The Government is bracing itself for a fall in revenue stemming from the low price of oil.
This will be on top of lower earnings, stemming from the fact that less oil is being produced.
The State gets paid money in addition to tax by companies that produce oil, on the grounds that petroleum originally belonged to New Zealand as a whole.
This royalty, as it is known, amounts to five percent of sales or 20 percent of profits - whichever is higher.
But the price of oil has fallen on world markets, and independent energy journalist Neil Ritchie says Government earnings from royalties will fall accordingly.
Mr Ritchie adds the price of oil is expected to stay low for two years, which should bring down Crown earnings from royalties for that length of time.
These comments come as the Government royalties have fallen anyway, due to declining oil production.
Six years ago, the Crown earned a massive $542 million in oil and gas royalties, the figure boosted by strong production at the Tui offshore oil well.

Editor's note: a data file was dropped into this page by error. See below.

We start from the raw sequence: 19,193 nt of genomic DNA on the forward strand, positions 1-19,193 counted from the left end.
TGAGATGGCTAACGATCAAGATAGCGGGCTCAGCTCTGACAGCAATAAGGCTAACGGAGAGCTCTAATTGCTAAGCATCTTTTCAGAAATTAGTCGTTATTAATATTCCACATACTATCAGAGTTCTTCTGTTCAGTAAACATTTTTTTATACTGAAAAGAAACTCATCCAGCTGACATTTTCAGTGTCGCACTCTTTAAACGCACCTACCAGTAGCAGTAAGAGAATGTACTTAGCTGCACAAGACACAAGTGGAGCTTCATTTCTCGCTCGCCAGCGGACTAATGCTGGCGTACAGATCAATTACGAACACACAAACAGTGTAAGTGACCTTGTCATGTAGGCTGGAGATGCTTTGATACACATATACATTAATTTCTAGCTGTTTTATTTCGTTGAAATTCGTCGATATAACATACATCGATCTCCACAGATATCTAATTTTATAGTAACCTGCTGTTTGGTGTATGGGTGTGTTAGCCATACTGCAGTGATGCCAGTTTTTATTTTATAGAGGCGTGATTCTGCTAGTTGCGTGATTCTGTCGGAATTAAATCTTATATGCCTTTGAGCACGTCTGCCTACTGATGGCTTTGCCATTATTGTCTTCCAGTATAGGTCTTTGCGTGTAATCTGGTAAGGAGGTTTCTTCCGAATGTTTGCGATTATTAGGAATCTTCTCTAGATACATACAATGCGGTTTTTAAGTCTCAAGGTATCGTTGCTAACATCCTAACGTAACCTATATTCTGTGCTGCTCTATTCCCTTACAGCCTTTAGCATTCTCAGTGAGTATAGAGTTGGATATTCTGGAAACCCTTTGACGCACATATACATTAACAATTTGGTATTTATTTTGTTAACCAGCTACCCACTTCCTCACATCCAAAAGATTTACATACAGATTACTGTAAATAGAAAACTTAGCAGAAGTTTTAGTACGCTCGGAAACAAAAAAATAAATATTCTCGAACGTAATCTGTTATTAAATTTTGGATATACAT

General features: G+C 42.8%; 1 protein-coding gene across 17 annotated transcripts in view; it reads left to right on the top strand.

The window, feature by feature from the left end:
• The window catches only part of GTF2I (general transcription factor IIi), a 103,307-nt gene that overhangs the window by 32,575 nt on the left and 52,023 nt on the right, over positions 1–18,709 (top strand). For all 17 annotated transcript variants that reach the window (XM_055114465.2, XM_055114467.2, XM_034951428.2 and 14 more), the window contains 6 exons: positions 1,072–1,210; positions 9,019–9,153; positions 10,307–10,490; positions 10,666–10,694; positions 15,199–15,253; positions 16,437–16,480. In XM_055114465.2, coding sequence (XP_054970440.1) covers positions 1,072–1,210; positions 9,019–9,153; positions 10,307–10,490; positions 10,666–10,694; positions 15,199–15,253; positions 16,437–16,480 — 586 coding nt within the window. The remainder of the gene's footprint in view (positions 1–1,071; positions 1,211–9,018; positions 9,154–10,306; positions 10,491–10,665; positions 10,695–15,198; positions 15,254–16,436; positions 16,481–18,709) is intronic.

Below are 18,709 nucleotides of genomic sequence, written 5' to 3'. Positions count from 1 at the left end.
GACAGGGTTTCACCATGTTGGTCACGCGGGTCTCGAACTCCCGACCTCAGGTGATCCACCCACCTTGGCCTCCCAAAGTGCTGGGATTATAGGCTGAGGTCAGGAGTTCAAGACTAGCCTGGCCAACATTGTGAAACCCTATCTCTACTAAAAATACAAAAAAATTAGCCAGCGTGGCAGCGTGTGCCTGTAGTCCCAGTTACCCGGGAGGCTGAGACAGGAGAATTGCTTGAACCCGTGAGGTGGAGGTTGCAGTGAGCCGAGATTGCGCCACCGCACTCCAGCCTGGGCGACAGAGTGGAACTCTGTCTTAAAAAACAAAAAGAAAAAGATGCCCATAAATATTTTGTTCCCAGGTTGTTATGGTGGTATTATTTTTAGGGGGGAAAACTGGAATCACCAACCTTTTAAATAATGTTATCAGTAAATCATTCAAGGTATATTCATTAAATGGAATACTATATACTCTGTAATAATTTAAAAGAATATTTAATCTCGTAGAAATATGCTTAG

Last year, that figure shrank to $371 million.
Gas and oil royalties (Source: MBIE)
- 2004/05 - $114,341,205
- 2005/06 - $125,132,961
- 2006/07 - $110,318,903
- 2007/08 - $124,150,772
- 2008/09 - $542,959,260
- 2009/10 - $431,892,264
- 2010/11 - $384,509,813
- 2011/12 - $360,612,601
- 2012/13 - $407,317,898
- 2013/14 - $371,002,926
The Ministry of Business Innovation and Employment expects the sum to fall further, though it would not say by how much.
But with the price of oil around half what it was a year ago, the fall should be large.
The Labour Party's energy spokesman Stuart Nash said there was even worse to come, due to the fact that lower earnings for oil companies would cut state revenue from taxes as well.
This means that State earnings which were more than enough to pay for a medium-sized district health board will probably end up paying for about half of it.
The Ministry of Business Innovation and Employment says there is more to this debate: cheaper oil brings cheaper petrol, saving motorists hundreds of dollars a year, and giving them money to spend elsewhere in the economy.
Mr Nash agreed there was a benefit as well as a cost, but said people should be vigilant to make sure it flows through to them.
He said not only would petrol prices be cheaper at the pump, but oil-based products like plastic would also be cheaper, which he hoped would flow through to ordinary consumers.
At this stage, the price of oil is inching up slowly from a four-year low, but international commentators say if a recently-struck political deal with Iran beds in, the world could be flooded with more oil, knocking off recent gains.